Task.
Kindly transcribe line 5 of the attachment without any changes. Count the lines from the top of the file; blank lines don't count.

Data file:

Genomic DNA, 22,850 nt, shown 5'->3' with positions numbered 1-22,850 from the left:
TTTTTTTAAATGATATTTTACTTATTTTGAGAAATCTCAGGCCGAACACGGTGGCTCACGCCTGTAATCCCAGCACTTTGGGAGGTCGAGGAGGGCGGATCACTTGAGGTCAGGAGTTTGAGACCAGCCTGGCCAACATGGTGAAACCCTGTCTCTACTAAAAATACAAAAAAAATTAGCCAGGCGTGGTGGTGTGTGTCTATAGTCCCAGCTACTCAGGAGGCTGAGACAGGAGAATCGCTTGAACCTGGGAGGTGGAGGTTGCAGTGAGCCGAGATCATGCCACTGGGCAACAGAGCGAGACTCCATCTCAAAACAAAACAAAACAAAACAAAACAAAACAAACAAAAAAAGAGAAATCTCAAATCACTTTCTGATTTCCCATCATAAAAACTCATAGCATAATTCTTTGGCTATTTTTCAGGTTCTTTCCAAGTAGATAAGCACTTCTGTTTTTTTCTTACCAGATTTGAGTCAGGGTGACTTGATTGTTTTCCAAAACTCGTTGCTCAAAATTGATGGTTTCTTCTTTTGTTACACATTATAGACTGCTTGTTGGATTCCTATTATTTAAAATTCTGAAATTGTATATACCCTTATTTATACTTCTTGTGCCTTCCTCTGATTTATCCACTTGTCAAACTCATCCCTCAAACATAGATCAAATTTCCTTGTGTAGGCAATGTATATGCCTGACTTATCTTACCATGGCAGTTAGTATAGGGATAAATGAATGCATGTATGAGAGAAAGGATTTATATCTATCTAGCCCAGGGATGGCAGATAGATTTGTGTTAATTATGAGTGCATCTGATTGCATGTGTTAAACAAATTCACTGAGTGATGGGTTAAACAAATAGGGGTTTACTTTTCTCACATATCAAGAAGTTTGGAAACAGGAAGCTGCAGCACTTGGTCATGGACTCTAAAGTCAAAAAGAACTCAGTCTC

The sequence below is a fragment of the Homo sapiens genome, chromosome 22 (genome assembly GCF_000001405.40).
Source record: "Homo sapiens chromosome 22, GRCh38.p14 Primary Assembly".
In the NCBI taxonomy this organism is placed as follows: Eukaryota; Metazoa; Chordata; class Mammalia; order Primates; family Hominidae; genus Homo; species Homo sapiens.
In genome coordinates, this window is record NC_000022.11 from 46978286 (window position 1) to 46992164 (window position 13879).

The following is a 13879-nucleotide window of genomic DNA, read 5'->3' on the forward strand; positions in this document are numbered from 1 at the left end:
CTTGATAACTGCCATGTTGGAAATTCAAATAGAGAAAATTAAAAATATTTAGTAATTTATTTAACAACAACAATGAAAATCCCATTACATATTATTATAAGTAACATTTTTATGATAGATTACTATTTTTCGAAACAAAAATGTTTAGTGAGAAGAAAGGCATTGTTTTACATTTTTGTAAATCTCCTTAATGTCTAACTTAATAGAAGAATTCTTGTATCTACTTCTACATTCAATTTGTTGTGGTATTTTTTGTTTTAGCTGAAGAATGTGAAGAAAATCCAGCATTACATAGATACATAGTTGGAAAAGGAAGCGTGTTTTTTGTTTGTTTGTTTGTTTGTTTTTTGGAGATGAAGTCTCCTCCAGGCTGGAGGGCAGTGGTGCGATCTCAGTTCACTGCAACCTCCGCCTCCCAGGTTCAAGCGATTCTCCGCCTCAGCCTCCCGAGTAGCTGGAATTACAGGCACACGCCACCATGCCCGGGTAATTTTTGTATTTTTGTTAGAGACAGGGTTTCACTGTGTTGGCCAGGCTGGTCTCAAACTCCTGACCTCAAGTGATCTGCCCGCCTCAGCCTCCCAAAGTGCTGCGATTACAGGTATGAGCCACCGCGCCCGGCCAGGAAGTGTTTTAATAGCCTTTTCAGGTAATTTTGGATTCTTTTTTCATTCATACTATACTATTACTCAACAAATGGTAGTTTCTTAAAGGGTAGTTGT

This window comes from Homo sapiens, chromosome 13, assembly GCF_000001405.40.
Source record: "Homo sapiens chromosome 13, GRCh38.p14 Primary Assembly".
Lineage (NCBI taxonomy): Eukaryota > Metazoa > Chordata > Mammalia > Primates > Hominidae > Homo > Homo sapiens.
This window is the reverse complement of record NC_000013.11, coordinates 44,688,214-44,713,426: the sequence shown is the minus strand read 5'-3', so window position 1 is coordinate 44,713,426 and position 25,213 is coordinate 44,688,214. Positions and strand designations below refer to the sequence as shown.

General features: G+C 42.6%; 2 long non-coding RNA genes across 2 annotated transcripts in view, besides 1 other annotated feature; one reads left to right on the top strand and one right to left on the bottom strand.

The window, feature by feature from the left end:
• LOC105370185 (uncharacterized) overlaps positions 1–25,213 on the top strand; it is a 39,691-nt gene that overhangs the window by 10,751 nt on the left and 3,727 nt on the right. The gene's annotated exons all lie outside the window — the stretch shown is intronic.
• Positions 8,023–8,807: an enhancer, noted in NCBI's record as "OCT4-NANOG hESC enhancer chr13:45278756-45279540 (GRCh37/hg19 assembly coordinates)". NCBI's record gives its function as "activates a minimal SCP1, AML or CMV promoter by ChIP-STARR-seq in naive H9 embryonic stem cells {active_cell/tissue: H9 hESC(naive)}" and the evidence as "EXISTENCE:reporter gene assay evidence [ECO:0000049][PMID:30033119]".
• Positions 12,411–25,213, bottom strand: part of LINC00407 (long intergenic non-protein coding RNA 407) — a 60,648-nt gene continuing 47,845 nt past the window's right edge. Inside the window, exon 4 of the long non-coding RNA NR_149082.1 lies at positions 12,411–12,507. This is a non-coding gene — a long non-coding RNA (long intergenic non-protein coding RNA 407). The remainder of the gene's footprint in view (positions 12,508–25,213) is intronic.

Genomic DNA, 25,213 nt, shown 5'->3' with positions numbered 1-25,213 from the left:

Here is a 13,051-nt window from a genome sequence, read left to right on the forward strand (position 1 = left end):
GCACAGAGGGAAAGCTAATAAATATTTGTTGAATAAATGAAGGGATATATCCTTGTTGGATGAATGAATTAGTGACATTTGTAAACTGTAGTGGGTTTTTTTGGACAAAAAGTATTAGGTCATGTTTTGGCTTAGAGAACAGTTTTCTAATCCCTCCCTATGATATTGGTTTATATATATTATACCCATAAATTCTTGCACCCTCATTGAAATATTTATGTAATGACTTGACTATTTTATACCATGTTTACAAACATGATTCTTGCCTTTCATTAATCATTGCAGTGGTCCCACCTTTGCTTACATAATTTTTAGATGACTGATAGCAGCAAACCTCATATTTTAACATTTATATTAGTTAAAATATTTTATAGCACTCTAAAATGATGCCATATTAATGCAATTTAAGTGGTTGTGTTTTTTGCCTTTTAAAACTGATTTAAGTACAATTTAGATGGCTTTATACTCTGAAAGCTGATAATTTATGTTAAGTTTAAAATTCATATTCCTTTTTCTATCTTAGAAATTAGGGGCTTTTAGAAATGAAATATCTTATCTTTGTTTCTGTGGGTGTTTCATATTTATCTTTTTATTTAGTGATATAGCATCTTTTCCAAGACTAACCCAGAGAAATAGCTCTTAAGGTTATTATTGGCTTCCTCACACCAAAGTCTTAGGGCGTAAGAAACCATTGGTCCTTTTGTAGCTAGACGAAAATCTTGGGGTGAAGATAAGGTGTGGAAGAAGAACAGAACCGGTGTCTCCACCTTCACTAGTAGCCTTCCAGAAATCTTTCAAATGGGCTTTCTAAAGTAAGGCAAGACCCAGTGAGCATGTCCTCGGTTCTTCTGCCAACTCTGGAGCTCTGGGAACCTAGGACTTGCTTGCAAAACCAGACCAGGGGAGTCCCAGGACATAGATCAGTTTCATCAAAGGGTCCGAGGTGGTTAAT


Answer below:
In the NCBI taxonomy this organism is placed as follows: Eukaryota; Metazoa; Chordata; class Mammalia; order Primates; family Hominidae; genus Homo; species Homo sapiens.